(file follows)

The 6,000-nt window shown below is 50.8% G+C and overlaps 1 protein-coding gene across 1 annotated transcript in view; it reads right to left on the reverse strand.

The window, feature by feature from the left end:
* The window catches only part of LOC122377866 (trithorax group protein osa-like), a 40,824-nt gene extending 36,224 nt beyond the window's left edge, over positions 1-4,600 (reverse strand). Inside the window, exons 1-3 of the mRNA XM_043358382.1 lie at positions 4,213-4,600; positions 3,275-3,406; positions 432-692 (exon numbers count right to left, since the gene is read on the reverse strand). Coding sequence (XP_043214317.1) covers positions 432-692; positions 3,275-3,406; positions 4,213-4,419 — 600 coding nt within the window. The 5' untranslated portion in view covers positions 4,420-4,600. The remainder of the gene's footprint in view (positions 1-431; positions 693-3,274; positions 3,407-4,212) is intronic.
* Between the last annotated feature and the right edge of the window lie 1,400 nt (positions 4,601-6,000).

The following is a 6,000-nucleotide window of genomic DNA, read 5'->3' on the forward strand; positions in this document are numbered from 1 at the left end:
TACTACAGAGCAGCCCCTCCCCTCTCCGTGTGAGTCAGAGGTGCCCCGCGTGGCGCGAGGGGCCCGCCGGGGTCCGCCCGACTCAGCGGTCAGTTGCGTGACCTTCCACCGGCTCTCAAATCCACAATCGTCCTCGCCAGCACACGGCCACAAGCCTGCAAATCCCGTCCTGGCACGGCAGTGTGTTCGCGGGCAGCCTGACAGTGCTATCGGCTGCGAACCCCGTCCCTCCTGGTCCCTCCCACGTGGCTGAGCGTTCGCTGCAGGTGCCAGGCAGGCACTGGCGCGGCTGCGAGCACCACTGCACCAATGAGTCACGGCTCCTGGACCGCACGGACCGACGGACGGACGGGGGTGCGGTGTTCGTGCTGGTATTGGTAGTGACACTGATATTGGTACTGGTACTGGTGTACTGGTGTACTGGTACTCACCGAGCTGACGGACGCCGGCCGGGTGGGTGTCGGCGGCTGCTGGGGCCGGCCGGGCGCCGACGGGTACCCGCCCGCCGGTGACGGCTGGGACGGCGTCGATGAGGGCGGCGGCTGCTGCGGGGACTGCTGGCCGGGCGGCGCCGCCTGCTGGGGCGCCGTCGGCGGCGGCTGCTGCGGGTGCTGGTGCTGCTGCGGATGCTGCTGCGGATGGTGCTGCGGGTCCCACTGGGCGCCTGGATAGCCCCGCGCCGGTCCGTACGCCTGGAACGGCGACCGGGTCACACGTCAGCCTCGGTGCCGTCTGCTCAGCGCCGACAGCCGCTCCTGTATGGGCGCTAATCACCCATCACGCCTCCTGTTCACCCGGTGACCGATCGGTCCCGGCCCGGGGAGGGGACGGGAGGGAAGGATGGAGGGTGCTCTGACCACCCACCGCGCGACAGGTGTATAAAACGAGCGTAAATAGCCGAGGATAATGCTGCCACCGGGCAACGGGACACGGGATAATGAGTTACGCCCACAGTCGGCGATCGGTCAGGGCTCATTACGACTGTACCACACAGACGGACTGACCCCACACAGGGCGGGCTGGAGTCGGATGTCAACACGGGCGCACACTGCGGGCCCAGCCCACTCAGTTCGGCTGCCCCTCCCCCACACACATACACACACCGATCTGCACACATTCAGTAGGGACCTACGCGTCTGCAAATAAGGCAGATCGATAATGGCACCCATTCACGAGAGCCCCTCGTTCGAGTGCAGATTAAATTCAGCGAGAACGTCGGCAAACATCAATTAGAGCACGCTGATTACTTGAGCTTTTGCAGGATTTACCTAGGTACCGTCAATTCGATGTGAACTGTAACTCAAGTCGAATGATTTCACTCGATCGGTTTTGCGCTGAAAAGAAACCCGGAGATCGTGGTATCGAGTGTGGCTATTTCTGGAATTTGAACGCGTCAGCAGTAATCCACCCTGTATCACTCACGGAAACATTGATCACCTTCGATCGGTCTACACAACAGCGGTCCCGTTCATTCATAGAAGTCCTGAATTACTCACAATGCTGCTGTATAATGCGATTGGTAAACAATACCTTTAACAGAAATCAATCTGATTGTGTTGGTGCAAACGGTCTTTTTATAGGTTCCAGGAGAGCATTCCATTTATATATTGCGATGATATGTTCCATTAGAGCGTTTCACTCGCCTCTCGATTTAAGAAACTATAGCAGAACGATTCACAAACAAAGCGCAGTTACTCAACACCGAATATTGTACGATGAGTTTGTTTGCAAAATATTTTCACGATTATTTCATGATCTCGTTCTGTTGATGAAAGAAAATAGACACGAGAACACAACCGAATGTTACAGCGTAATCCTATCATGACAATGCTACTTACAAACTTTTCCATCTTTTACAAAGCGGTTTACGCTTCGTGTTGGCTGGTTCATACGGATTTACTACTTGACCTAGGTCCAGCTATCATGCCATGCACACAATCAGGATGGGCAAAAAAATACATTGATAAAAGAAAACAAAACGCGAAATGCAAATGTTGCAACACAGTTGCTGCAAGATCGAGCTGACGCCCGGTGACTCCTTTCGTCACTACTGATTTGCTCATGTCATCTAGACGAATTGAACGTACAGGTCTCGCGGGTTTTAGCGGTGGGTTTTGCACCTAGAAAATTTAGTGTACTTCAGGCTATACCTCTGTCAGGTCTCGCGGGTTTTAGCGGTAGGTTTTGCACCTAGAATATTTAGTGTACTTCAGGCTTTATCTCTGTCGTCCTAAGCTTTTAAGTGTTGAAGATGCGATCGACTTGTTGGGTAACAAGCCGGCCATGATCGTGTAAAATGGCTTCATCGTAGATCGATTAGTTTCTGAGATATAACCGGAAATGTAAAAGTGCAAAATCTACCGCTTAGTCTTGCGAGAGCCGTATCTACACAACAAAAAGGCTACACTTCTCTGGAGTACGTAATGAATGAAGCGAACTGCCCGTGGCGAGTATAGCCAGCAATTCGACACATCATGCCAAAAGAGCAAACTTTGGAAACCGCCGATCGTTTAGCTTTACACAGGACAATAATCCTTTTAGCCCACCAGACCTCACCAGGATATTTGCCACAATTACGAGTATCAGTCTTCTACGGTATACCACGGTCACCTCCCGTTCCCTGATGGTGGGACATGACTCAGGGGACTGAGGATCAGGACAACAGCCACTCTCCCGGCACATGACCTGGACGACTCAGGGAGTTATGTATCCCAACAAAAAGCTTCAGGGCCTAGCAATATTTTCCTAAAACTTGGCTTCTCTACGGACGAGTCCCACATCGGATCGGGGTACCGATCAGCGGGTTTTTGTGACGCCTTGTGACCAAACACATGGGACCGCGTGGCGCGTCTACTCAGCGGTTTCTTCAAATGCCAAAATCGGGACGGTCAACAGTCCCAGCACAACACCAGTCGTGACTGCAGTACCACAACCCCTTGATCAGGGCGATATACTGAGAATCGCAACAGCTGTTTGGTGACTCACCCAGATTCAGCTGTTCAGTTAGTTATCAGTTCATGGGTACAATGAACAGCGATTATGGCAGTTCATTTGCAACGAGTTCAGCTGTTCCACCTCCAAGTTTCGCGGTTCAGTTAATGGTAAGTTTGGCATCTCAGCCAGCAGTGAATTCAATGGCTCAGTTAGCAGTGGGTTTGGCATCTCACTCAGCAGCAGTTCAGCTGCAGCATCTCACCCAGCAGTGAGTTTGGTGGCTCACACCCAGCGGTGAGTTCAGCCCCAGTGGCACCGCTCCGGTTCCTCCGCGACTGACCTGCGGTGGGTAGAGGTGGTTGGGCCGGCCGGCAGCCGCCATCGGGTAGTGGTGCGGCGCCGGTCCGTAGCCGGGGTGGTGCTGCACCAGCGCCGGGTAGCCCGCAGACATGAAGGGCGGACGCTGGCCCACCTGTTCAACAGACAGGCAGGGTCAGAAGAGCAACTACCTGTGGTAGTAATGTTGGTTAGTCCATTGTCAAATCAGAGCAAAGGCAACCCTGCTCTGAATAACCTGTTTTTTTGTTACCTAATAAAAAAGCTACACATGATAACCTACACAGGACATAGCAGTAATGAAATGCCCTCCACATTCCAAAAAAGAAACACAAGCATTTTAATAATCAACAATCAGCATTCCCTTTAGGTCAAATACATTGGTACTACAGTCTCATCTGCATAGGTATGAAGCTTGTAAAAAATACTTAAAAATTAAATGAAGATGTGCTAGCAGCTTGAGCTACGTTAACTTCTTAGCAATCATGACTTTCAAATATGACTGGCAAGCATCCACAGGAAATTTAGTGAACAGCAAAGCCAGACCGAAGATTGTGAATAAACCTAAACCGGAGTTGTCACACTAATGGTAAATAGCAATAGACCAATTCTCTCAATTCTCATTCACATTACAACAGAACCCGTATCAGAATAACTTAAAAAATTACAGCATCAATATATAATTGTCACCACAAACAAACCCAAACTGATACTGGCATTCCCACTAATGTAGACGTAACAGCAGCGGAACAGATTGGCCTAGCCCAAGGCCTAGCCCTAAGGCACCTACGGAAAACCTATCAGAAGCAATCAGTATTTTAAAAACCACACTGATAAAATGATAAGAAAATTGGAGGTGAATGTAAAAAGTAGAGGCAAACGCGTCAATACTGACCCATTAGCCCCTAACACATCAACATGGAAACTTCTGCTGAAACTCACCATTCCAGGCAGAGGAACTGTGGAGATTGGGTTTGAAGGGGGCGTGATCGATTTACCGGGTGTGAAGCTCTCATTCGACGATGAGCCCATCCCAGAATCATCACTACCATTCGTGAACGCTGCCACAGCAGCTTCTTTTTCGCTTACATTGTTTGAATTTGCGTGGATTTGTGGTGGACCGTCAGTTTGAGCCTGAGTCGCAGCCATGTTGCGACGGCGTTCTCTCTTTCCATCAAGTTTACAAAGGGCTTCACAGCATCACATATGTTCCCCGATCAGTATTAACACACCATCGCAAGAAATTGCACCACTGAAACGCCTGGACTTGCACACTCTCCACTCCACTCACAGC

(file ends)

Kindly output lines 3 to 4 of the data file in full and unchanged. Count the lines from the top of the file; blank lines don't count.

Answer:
* The window catches only part of LOC122377866 (trithorax group protein osa-like), a 40,824-nt gene extending 36,224 nt beyond the window's left edge, over positions 1-4,600 (reverse strand). Inside the window, exons 1-3 of the mRNA XM_043358382.1 lie at positions 4,213-4,600; positions 3,275-3,406; positions 432-692 (exon numbers count right to left, since the gene is read on the reverse strand). Coding sequence (XP_043214317.1) covers positions 432-692; positions 3,275-3,406; positions 4,213-4,419 — 600 coding nt within the window. The 5' untranslated portion in view covers positions 4,420-4,600. The remainder of the gene's footprint in view (positions 1-431; positions 693-3,274; positions 3,407-4,212) is intronic.
* Between the last annotated feature and the right edge of the window lie 1,400 nt (positions 4,601-6,000).